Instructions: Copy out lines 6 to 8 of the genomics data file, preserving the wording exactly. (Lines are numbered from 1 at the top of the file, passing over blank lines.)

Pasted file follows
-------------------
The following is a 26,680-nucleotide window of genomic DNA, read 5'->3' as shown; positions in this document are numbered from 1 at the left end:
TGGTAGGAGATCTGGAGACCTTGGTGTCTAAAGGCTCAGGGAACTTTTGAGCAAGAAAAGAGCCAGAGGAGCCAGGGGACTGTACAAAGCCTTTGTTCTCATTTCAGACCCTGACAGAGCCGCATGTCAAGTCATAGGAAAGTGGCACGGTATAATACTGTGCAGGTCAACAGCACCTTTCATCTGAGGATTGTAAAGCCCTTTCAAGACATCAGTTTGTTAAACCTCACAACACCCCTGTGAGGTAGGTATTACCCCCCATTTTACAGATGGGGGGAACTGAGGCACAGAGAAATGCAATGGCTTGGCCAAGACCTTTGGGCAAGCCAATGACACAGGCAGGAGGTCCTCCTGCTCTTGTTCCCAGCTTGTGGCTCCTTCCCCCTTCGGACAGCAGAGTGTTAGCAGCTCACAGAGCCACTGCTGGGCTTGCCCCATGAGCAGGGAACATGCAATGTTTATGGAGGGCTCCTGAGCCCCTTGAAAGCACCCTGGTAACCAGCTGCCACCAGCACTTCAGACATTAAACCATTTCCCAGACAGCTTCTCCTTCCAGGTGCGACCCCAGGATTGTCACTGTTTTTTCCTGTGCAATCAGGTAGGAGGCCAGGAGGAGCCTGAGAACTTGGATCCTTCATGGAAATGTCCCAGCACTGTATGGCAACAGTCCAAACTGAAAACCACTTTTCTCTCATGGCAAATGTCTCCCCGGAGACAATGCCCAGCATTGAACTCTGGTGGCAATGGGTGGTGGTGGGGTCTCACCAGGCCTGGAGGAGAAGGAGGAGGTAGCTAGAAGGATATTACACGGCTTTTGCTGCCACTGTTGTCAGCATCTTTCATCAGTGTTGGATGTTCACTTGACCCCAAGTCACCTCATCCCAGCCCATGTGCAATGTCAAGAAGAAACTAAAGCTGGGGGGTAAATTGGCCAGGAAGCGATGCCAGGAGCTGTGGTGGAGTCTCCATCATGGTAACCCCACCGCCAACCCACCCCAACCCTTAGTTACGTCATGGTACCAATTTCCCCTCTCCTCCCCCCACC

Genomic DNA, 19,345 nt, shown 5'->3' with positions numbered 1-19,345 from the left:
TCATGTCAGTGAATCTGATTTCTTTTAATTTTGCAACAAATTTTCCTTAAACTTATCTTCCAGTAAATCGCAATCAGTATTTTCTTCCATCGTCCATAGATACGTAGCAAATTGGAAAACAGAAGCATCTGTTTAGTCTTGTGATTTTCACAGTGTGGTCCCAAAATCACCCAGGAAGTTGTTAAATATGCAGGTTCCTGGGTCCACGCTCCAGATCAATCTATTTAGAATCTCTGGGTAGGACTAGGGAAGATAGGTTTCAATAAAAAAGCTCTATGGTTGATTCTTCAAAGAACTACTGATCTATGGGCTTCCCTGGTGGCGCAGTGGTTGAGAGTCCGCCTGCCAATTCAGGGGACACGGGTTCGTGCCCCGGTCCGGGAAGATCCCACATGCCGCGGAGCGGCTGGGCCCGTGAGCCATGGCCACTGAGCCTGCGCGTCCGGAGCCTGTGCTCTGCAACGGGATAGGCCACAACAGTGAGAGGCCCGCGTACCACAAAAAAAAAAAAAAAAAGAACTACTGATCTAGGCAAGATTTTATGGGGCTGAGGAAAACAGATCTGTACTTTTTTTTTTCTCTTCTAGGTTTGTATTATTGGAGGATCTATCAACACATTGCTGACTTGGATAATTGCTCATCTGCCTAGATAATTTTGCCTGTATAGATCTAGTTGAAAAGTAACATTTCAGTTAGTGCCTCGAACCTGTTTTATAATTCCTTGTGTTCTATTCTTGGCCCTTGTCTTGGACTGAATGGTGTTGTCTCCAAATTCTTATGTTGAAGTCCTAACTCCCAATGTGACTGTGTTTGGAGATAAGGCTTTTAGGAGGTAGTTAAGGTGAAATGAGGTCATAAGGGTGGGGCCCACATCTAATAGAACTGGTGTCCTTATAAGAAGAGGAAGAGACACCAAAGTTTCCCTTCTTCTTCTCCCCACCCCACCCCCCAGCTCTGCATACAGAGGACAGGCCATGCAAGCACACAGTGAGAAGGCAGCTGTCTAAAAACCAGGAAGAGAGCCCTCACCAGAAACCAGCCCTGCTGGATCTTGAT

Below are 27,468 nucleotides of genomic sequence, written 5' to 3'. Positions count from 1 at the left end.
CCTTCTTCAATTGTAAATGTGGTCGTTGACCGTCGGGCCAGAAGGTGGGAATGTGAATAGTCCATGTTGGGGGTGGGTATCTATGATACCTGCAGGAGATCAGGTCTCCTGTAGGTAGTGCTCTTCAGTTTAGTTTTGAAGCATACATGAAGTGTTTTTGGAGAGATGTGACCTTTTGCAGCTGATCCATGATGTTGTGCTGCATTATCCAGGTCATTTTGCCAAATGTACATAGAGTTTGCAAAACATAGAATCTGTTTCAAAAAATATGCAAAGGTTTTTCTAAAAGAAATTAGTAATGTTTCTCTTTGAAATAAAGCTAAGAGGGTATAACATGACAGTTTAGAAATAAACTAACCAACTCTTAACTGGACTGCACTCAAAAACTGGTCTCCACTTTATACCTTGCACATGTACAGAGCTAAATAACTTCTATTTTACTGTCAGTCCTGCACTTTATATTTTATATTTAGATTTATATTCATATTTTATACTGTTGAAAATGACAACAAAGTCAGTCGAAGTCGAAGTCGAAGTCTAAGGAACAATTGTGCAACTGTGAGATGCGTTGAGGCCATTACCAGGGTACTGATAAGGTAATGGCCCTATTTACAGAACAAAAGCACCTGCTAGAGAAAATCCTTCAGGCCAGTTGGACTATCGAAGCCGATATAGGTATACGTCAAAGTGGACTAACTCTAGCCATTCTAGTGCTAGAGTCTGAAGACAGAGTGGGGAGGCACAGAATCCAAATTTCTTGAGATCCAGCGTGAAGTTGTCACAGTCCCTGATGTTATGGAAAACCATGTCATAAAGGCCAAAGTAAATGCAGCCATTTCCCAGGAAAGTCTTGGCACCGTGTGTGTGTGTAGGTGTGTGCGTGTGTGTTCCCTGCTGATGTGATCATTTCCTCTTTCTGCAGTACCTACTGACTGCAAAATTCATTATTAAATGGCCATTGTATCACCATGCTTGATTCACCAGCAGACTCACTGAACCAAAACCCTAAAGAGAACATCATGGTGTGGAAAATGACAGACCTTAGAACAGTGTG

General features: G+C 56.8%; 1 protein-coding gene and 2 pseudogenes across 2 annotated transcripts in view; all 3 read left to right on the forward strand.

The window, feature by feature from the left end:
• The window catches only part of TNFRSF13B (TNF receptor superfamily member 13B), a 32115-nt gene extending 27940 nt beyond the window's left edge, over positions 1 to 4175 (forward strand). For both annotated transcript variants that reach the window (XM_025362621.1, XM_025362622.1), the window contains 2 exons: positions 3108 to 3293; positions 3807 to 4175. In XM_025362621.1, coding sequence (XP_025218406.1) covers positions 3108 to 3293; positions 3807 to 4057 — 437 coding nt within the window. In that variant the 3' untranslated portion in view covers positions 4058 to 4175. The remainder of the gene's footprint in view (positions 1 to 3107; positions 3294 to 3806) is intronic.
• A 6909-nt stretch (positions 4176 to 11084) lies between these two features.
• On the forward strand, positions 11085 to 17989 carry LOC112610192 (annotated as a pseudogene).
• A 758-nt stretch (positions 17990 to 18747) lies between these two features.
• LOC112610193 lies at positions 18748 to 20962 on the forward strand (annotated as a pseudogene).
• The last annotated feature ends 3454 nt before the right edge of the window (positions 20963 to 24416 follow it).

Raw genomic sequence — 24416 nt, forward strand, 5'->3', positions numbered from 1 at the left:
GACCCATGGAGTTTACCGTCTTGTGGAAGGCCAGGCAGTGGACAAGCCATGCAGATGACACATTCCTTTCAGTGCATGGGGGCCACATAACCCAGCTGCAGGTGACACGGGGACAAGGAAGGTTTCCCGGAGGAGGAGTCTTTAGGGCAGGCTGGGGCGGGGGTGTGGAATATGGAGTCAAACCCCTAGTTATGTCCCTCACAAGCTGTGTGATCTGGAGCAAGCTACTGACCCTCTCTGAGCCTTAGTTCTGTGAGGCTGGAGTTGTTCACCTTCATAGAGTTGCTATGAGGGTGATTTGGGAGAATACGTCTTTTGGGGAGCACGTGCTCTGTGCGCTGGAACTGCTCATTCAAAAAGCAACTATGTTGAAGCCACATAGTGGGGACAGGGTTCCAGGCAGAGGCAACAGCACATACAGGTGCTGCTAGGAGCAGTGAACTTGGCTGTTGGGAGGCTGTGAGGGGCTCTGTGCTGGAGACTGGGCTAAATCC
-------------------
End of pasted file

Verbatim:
CCTTCTTCAATTGTAAATGTGGTCGTTGACCGTCGGGCCAGAAGGTGGGAATGTGAATAGTCCATGTTGGGGGTGGGTATCTATGATACCTGCAGGAGATCAGGTCTCCTGTAGGTAGTGCTCTTCAGTTTAGTTTTGAAGCATACATGAAGTGTTTTTGGAGAGATGTGACCTTTTGCAGCTGATCCATGATGTTGTGCTGCATTATCCAGGTCATTTTGCCAAATGTACATAGAGTTTGCAAAACATAGAATCTGTTTCAAAAAATATGCAAAGGTTTTTCTAAAAGAAATTAGTAATGTTTCTCTTTGAAATAAAGCTAAGAGGGTATAACATGACAGTTTAGAAATAAACTAACCAACTCTTAACTGGACTGCACTCAAAAACTGGTCTCCACTTTATACCTTGCACATGTACAGAGCTAAATAACTTCTATTTTACTGTCAGTCCTGCACTTTATATTTTATATTTAGATTTATATTCATATTTTATACTGTTGAAAATGACAACAAAGTCAGTCGAAGTCGAAGTCGAAGTCTAAGGAACAATTGTGCAACTGTGAGATGCGTTGAGGCCATTACCAGGGTACTGATAAGGTAATGGCCCTATTTACAGAACAAAAGCACCTGCTAGAGAAAATCCTTCAGGCCAGTTGGACTATCGAAGCCGATATAGGTATACGTCAAAGTGGACTAACTCTAGCCATTCTAGTGCTAGAGTCTGAAGACAGAGTGGGGAGGCACAGAATCCAAATTTCTTGAGATCCAGCGTGAAGTTGTCACAGTCCCTGATGTTATGGAAAACCATGTCATAAAGGCCAAAGTAAATGCAGCCATTTCCCAGGAAAGTCTTGGCACCGTGTGTGTGTGTAGGTGTGTGCGTGTGTGTTCCCTGCTGATGTGATCATTTCCTCTTTCTGCAGTACCTACTGACTGCAAAATTCATTATTAAATGGCCATTGTATCACCATGCTTGATTCACCAGCAGACTCACTGAACCAAAACCCTAAAGAGAACATCATGGTGTGGAAAATGACAGACCTTAGAACAGTGTG

General features: G+C 56.8%; 1 protein-coding gene and 2 pseudogenes across 2 annotated transcripts in view; all 3 read left to right on the forward strand.

The window, feature by feature from the left end: